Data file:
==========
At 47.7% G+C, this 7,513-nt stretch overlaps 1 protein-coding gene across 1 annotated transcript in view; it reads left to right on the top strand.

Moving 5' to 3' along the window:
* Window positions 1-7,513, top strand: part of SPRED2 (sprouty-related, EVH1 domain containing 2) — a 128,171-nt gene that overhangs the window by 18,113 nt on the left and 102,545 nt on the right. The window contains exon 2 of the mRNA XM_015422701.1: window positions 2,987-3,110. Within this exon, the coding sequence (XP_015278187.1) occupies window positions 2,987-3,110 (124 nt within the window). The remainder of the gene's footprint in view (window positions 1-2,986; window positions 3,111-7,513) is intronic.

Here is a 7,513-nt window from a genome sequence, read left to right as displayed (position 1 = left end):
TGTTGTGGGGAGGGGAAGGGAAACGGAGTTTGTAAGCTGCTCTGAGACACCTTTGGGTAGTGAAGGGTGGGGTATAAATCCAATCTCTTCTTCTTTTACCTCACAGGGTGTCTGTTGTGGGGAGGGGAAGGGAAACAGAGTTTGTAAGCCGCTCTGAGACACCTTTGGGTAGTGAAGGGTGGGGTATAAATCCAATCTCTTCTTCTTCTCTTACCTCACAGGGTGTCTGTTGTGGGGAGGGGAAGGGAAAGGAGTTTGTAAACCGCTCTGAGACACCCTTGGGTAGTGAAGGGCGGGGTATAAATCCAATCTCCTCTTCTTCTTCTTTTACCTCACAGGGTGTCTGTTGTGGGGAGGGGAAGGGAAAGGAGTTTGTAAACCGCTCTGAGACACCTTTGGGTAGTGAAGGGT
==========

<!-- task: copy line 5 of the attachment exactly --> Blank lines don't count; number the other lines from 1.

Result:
TGTTGTGGGGAGGGGAAGGGAAACGGAGTTTGTAAGCTGCTCTGAGACACCTTTGGGTAGTGAAGGGTGGGGTATAAATCCAATCTCTTCTTCTTTTACCTCACAGGGTGTCTGTTGTGGGGAGGGGAAGGGAAACAGAGTTTGTAAGCCGCTCTGAGACACCTTTGGGTAGTGAAGGGTGGGGTATAAATCCAATCTCTTCTTCTTCTCTTACCTCACAGGGTGTCTGTTGTGGGGAGGGGAAGGGAAAGGAGTTTGTAAACCGCTCTGAGACACCCTTGGGTAGTGAAGGGCGGGGTATAAATCCAATCTCCTCTTCTTCTTCTTTTACCTCACAGGGTGTCTGTTGTGGGGAGGGGAAGGGAAAGGAGTTTGTAAACCGCTCTGAGACACCTTTGGGTAGTGAAGGGT